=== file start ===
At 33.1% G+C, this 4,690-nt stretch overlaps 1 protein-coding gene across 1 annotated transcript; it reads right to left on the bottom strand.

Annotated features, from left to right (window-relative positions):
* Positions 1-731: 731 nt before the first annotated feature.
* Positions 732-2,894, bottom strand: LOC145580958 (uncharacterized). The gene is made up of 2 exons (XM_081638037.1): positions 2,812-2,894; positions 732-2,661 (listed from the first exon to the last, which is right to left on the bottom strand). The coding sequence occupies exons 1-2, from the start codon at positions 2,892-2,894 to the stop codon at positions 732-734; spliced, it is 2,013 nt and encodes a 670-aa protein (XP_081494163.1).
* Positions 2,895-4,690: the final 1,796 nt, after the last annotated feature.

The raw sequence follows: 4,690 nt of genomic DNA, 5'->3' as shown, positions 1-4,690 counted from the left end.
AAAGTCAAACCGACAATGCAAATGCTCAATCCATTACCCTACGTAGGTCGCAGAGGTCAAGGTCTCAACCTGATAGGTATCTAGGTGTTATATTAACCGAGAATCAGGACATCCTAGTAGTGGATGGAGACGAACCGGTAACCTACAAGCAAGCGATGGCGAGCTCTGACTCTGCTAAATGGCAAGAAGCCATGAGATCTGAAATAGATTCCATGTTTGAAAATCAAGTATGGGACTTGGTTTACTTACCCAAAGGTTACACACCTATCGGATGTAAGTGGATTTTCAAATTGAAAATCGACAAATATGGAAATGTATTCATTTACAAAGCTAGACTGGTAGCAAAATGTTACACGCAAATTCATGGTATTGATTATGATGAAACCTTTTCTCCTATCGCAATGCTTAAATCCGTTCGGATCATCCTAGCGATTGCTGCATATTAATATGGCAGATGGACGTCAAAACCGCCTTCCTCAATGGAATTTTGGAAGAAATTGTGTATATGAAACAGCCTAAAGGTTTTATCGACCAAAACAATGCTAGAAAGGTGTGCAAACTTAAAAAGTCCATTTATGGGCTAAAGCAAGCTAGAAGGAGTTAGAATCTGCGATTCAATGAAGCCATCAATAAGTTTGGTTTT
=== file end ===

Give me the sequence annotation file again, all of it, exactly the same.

At 33.1% G+C, this 4,690-nt stretch overlaps 1 protein-coding gene across 1 annotated transcript; it reads right to left on the bottom strand.

Annotated features, from left to right (window-relative positions):
* Positions 1-731: 731 nt before the first annotated feature.
* Positions 732-2,894, bottom strand: LOC145580958 (uncharacterized). The gene is made up of 2 exons (XM_081638037.1): positions 2,812-2,894; positions 732-2,661 (listed from the first exon to the last, which is right to left on the bottom strand). The coding sequence occupies exons 1-2, from the start codon at positions 2,892-2,894 to the stop codon at positions 732-734; spliced, it is 2,013 nt and encodes a 670-aa protein (XP_081494163.1).
* Positions 2,895-4,690: the final 1,796 nt, after the last annotated feature.

The raw sequence follows: 4,690 nt of genomic DNA, 5'->3' as shown, positions 1-4,690 counted from the left end.
AAAGTCAAACCGACAATGCAAATGCTCAATCCATTACCCTACGTAGGTCGCAGAGGTCAAGGTCTCAACCTGATAGGTATCTAGGTGTTATATTAACCGAGAATCAGGACATCCTAGTAGTGGATGGAGACGAACCGGTAACCTACAAGCAAGCGATGGCGAGCTCTGACTCTGCTAAATGGCAAGAAGCCATGAGATCTGAAATAGATTCCATGTTTGAAAATCAAGTATGGGACTTGGTTTACTTACCCAAAGGTTACACACCTATCGGATGTAAGTGGATTTTCAAATTGAAAATCGACAAATATGGAAATGTATTCATTTACAAAGCTAGACTGGTAGCAAAATGTTACACGCAAATTCATGGTATTGATTATGATGAAACCTTTTCTCCTATCGCAATGCTTAAATCCGTTCGGATCATCCTAGCGATTGCTGCATATTAATATGGCAGATGGACGTCAAAACCGCCTTCCTCAATGGAATTTTGGAAGAAATTGTGTATATGAAACAGCCTAAAGGTTTTATCGACCAAAACAATGCTAGAAAGGTGTGCAAACTTAAAAAGTCCATTTATGGGCTAAAGCAAGCTAGAAGGAGTTAGAATCTGCGATTCAATGAAGCCATCAATAAGTTTGGTTTT